Private Social Security Accounts: Still a Good Idea
October 29, 2010
As Democrats and Republicans jockey to set Congress's agenda for after the midterm elections, President Obama has already dismissed one reform that would improve Americans' financial standing: allowing workers to save and invest some of their Social Security taxes in personal accounts, say William G. Shipman, co-chairman of the Cato Project on Social Security Choice, and Peter Ferrara, director of entitlement and budget policy at the Institute for Policy Innovation.
Shipman and Ferrara use a model to show how an average couple retiring in 2009 would have fared in the financial crisis if they utilized a personal account set up when they entered the workforce:
- The couple would have accumulated account funds, after administrative costs, of $855,175.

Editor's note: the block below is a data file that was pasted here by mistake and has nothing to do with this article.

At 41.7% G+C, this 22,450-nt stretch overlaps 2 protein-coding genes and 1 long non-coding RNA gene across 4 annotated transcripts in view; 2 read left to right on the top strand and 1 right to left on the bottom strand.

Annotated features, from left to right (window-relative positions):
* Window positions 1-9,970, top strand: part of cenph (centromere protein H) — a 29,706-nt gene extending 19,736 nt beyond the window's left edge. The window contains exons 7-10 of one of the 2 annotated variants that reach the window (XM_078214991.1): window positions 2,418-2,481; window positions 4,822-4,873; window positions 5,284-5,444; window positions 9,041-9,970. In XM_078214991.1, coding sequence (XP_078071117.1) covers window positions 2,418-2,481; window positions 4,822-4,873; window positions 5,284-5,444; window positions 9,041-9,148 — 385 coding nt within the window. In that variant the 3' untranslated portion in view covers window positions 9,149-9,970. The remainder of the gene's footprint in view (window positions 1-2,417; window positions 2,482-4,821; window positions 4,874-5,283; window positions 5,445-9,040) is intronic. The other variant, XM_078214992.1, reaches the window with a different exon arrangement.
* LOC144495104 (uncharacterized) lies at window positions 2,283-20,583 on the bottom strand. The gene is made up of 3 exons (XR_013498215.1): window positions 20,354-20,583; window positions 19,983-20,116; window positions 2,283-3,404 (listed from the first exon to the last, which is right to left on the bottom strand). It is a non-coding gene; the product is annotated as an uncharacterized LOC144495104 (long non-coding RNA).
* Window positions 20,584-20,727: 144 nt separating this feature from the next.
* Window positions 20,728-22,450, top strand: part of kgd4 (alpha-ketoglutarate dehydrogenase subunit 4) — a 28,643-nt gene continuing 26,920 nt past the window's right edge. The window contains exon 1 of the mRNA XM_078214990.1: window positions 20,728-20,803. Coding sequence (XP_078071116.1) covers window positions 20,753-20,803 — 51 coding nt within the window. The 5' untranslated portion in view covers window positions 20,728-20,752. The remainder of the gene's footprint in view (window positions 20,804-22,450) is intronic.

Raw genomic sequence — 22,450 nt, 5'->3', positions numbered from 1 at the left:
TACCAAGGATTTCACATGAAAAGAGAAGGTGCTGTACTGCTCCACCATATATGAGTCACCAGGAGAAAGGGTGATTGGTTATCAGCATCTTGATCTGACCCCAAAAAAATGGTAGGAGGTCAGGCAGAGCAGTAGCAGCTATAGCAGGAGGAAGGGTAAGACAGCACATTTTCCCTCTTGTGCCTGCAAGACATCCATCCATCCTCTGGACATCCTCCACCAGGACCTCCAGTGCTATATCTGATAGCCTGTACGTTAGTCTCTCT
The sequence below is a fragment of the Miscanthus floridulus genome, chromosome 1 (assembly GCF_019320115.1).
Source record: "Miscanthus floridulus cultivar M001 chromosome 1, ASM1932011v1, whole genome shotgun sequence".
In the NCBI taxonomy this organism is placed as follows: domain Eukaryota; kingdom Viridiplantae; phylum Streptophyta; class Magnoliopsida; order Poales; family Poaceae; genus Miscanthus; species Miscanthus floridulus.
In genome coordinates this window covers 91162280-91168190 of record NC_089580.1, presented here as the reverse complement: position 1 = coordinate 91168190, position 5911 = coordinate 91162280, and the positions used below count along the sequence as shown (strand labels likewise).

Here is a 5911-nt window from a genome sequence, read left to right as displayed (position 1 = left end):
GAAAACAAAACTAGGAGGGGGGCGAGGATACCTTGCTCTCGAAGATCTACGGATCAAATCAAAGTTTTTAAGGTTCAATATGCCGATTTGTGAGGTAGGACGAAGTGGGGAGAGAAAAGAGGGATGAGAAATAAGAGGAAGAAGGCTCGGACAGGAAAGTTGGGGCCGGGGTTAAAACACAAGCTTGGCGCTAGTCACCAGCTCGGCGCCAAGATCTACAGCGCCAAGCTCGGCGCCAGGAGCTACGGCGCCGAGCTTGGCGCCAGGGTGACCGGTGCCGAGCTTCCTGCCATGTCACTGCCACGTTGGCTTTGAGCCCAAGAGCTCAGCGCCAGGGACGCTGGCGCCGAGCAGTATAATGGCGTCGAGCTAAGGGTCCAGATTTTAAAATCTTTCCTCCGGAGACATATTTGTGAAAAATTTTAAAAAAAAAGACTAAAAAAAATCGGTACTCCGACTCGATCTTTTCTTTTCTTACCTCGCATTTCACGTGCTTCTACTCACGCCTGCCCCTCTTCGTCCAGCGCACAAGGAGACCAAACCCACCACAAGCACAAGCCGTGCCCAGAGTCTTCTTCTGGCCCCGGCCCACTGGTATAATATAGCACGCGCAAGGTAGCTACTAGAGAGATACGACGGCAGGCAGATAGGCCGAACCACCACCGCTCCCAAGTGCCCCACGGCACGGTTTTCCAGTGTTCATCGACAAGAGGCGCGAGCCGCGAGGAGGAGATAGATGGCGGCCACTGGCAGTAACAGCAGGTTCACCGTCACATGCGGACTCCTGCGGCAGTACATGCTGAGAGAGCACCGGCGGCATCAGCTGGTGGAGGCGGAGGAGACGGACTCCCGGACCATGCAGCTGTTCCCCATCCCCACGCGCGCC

- They would have been millionaires a few years earlier, but the financial crisis lost them 37 percent in 2008.
- Yet their account, having earned a 6.75 percent return annually from 1965 to 2009, would still pay them about 75 percent more than Social Security would have.
This model assumes that the couple switched to a lower-risk, conservative portfolio that averages a return of just 3 percent. Social Security, by contrast, promises even lower returns of only 1.5 percent or less, given the actuarial value of all promised benefits.
It is a mathematical fact that the least expensive way to provide for an almost certain future liability is to save and invest in capital markets prior to the onset of the liability. That's why state and local pension funds, corporate pension plans, federal employee retirement plans and Chile's successful Social Security personal accounts (since copied by other countries) do so, say Shipman and Ferrara.
Source: William G. Shipman and Peter Ferrara, "Private Social Security Accounts: Still a Good Idea," Wall Street Journal, October 27, 2010.
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